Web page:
If it's dry, there should be no need. Standard carpet pad and carpet will be fine. If you have the height, budget, and want a bit of feel, you can use Dri-Cor over the concrete prior to carpet.
I am going to install R19 above the tiles for some piece of mind that I treid to do somthing and I'm sure would be cheaper and maybe as effective as the Roxal in this case? If so you just saved me a lot of money! I would have liked to drywall the ceiling but it would be against code for my situation. I do have some ideas with the ceiling like putting in some fiber optics as a night time effect. I am trying to make the best of what I have and this site is great for me as a newbe to get ideas from.:sn:From an isolation standpoint, you're limited using drop tiles. The Roxul will help a little. From the standpoint of allowing the ceiling to be a large broadband bass absorber, it won't change much.
Thanks for the heads up, yes I did put down P.T for the bottom plate and also used PL premium glue.If you are putting in just carpet, it should be fine. However, some moisture will wick through the concrete. But carpet breathes, so it should not be a problem. Hardwoods or laminates are another story, though.
Also, if you haven't framed yet, make sure the bottom plate is pressure treated (the part that meets the concrete. Even with the basement being dry, the wood can absorb and hold moisture and slowly rot. Probably won't be a problem, but it would be a major pain if it did.
Funny you should say that, when I bought my house everything from my other house that was in the attic and basement was put into my existing house which was built in 1913 and we just had hurricane floyd and it dumped 15 inches of rain and man my basement was under water so I knew I had to do somthing so I dug it out and fixed it.You should be fine. I just moved to a house with an unfinished basement. We think it's dry, but are holding off for a year before we finish it just to be sure. I know too many people who have re-done their basements due to surprise floods and inadequate drainage. Sounds like you are all set though.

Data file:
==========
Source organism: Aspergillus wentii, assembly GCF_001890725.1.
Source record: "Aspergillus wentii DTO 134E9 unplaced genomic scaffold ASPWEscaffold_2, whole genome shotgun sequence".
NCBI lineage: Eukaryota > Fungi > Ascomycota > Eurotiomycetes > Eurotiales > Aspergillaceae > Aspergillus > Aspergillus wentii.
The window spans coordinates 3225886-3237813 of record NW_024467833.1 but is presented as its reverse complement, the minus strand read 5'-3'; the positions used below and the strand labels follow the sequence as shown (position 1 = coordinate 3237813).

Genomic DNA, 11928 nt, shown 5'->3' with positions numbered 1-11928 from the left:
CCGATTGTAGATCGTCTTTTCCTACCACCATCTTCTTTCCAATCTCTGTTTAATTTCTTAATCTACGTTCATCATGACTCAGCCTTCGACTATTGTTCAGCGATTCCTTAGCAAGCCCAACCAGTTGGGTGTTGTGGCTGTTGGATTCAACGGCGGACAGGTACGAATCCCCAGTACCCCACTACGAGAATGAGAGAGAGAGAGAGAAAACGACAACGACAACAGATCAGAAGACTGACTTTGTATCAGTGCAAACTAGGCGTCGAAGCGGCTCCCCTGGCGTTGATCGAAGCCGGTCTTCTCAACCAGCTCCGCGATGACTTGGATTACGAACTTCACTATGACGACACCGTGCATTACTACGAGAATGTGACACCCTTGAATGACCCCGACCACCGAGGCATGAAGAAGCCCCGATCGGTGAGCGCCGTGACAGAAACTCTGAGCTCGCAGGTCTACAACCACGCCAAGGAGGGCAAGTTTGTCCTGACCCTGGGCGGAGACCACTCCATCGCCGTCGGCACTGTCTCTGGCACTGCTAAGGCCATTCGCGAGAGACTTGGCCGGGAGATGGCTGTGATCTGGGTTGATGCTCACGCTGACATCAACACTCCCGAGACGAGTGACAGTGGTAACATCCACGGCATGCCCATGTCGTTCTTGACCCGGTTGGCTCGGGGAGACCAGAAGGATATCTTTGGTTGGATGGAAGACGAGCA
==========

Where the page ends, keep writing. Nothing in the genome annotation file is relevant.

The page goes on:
And remember, pics, pics pics!
I am going to fill between the joist with R19 and again with R13 going the other dirrection above the drop ceiling in hopes that it will dampen some of the highs and noise from going upstaires. I also will be making some wall mounted noise traps.Like I said, from a purely isolation standpoint, the Roxul will do a little bit better. From an in-room performance standpoint, not much - unless you can fill the whole cavity above the drop with std insulation rather than just say 4" of Roxul.
Dam ! foiled againonder:. I am going to try it anyways and let you know if there's any difference.Good thought but it really won't do anything for absorption or for isolation. Just not the right material.
I am trying to deaden the room a bit and also stop sound from passing both ways through the floor.Which are you trying to accomplish? Isolation? If so, one easy and relatively inexpensive way to go is to simply cut drywall and glue it to the underside of the subfloor above. That will increase the mass and reduce the transmission while only reducing the cavity depth for insulation by 1/2"
please explain as I have never heard of this before ???I would have liked to drywall the ceiling but it would be against code for my situation.